Dual MOS

In June 1959, I graduated from Parris Island platoon 117 and proceeded to ITR at Camp Geiger. Upon completion, I received orders to the Naval Training Center at Great Lakes where I completed 16 weeks of basic electronics training. We had Marine and Naval instructors. My DD214 has it listed as CommElecScol. After leave for Christmas, I proceeded to MCRD San Diego arriving just before the New Year. We had two classes of 20 leave Great Lakes and only one class arrived at MCRD San Diego. The other class received orders to their homes and were ordered to a guided missile school in the south. I’m not sure but I believe Alabama. Upon processing in at MCRD San Diego on a first come first choice basis, we could pick Ground Radio repair, Air Radio Repair or Radar repair. I selected Ground Radio Repair and attended 17 weeks of class listed on my DD214 as RadRepCrs.

My MOS was 2771 listed as RadTech on my DD214 and was informed I was a ground radio repairman. After completion of all classes I was stationed at Courthouse Bay in Camp LeJeune where the Amtrac CO required all Marines in Amtracs be a qualified crewman, so I had a secondary MOS of 1833(I believe). With dual MOS’s I went on a Med cruise on LST 1174, USS Grant County satisfying the requirement as a crewman and the platoon radio repairman.

Matt Dzubak

Sgt Grit wants to hear from you! Leave your comments below or submit your own story!


  • Jeffrey Garth

    My dad was a radio/radar repairman in the Corps. In 1943, he went to Grove City(PA) college for schooling and then to FMF pacific. Was on Roi/Namur in Kwajelien and then to Saipan/Tinian. After that it was V-12 to Cornell. But that is another story. After all the years of him not talking about WWII, I have finally gotten more of the stories. He is 95 and lives near Camp Pendleton, CA. Knows which guys we see as Marines when we go out. SemperFi to all Marines.

  • A Wong

    Hey aardq, my Ground Radio Repair course graduated in January 1969. There were quite a few of us from the class that were promoted to Cpl. No crypto but we did a Canadian Multiplexer that worked with the PRC-25s.

  • David L Mushrush

    We all had at least had a dual MOS the unwritten 03 that every Marine is and the school trained one. I went in April 67 and in August to Amtrac school in Pendleton. In Oct. went Okinawa to 5th Amtrac and in Dec of 67 as a PFC was made Embarkation and Logistics NCO (0431). Came back to Lejeune in Nov of 68 to 2nd Amtrac at Courthouse Bay as a crew chief on a trac. In March of 69 went on Medicare cruse for 6 months on the Graham County. Came back in Aug. and 3 weeks went to the Caribbean on a 3 month cruise. In Dec of 69 got orders for Patuxent River NAS security guard (another MOS) detachment as a Corporal but was promoted to Sgt enroute. You are what the Corps wants you to be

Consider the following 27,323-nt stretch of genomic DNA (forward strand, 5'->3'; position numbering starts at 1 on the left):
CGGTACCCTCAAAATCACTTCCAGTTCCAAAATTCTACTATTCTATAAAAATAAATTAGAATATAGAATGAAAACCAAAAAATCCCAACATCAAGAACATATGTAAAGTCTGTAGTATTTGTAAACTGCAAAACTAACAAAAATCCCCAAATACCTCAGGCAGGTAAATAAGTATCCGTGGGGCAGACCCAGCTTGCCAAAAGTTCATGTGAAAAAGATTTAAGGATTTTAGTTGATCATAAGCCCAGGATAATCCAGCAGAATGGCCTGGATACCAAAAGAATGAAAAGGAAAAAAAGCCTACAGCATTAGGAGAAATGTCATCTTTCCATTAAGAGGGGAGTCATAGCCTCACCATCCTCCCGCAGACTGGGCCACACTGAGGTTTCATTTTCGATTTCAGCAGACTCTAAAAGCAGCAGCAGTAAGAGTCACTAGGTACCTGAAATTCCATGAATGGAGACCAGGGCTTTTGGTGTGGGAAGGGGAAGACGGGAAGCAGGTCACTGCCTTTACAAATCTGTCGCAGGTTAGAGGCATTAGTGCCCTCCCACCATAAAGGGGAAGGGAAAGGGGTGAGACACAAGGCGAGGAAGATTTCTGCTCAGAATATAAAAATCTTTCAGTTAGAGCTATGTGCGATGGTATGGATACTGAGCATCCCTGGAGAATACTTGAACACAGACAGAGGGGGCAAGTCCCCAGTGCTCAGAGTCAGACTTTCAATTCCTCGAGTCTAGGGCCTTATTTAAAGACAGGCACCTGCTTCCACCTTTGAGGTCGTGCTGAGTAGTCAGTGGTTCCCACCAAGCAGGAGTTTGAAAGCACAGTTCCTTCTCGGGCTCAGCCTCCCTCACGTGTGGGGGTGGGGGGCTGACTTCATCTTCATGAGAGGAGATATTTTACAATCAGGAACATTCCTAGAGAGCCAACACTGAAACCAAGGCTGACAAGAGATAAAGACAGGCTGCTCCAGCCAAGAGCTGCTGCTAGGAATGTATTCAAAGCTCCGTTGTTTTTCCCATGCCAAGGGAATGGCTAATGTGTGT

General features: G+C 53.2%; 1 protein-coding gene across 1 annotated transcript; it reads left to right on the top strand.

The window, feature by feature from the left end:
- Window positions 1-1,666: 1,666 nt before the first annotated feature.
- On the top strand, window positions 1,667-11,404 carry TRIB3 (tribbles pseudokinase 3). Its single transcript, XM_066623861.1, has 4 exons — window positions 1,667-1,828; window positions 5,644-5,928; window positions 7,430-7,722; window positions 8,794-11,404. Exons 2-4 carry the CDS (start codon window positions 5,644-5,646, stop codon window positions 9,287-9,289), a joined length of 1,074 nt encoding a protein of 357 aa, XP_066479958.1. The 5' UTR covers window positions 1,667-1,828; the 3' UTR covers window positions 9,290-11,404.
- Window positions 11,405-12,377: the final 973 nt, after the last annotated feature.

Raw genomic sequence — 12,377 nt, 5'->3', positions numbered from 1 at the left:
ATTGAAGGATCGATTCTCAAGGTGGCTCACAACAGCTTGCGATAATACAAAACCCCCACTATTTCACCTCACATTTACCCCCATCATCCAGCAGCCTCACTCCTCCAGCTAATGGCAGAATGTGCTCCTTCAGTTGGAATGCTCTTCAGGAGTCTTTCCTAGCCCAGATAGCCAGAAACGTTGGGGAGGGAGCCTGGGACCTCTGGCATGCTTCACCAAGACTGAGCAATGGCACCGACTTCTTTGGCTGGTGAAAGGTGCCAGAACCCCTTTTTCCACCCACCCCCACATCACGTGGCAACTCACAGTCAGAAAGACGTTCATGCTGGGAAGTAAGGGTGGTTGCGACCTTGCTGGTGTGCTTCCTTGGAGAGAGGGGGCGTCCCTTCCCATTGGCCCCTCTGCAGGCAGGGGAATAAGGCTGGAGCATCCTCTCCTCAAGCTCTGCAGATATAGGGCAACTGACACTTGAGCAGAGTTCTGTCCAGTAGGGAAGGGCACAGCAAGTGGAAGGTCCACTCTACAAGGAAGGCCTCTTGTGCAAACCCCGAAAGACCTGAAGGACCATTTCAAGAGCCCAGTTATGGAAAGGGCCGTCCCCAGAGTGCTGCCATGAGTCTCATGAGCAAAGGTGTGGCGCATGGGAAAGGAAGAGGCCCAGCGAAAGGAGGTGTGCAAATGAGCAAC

• Moore Jr

    After my beautiful island vacation of almost 14 weeks i went to the stumps for radio school what a treat.I always wanted to go back and try for a degree in comm but life throws you a curve ball,i was discharged under med cond / now after a 30+yr career driving truck i saw the country and was paid ok,i wish my 30 yr career was with recon and would have been nice to retire as a Marine.

  • John W 1961–1965

    Dual MOS’s appears to be quite common in the corps. I started out as an 0311 like almost everyone else. After the first trip across the pond (Okinawa and adjacent locations), upon returning stateside, became a 1371 combat engineer. After completing NCO school at Camp Horno in 1965, a few months later it was NBC school at the same location. Upon completion, I was assigned a 5711 MOS and returned to Engineers at Talega. I was then assigned as company NBC operator and also assigned as part of the Battalion decontamination team. A few months later we moved out with our assigned unit to Nam. Eventually being attached to Alpha, 1-7, and making the beach at Chu Lai our home. Discharged in Sept. 65 with the offer to pick up E-5 if I extended or shipped. NO WAY

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